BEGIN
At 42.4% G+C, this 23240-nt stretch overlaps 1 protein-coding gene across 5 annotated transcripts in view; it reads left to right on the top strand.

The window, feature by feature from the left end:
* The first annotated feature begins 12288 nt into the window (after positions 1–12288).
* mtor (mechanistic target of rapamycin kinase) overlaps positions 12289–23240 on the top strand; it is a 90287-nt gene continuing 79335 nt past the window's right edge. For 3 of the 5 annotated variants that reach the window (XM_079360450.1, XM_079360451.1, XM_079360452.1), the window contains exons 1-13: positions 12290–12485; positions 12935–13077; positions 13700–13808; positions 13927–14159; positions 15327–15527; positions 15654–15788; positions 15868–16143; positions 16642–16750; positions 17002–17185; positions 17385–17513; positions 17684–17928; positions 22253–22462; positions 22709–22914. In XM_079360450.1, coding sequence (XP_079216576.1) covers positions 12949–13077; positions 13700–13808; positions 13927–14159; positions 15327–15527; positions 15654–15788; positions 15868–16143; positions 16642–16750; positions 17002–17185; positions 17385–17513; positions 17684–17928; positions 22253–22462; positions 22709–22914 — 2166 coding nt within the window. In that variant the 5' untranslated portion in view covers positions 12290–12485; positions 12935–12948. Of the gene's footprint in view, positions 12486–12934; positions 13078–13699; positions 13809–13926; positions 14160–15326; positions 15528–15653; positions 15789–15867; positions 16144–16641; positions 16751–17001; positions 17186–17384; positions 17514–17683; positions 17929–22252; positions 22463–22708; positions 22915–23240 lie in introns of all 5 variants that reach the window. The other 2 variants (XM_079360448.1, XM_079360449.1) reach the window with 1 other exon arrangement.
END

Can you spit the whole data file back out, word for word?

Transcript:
At 42.4% G+C, this 23240-nt stretch overlaps 1 protein-coding gene across 5 annotated transcripts in view; it reads left to right on the top strand.

The window, feature by feature from the left end:
* The first annotated feature begins 12288 nt into the window (after positions 1–12288).
* mtor (mechanistic target of rapamycin kinase) overlaps positions 12289–23240 on the top strand; it is a 90287-nt gene continuing 79335 nt past the window's right edge. For 3 of the 5 annotated variants that reach the window (XM_079360450.1, XM_079360451.1, XM_079360452.1), the window contains exons 1-13: positions 12290–12485; positions 12935–13077; positions 13700–13808; positions 13927–14159; positions 15327–15527; positions 15654–15788; positions 15868–16143; positions 16642–16750; positions 17002–17185; positions 17385–17513; positions 17684–17928; positions 22253–22462; positions 22709–22914. In XM_079360450.1, coding sequence (XP_079216576.1) covers positions 12949–13077; positions 13700–13808; positions 13927–14159; positions 15327–15527; positions 15654–15788; positions 15868–16143; positions 16642–16750; positions 17002–17185; positions 17385–17513; positions 17684–17928; positions 22253–22462; positions 22709–22914 — 2166 coding nt within the window. In that variant the 5' untranslated portion in view covers positions 12290–12485; positions 12935–12948. Of the gene's footprint in view, positions 12486–12934; positions 13078–13699; positions 13809–13926; positions 14160–15326; positions 15528–15653; positions 15789–15867; positions 16144–16641; positions 16751–17001; positions 17186–17384; positions 17514–17683; positions 17929–22252; positions 22463–22708; positions 22915–23240 lie in introns of all 5 variants that reach the window. The other 2 variants (XM_079360448.1, XM_079360449.1) reach the window with 1 other exon arrangement.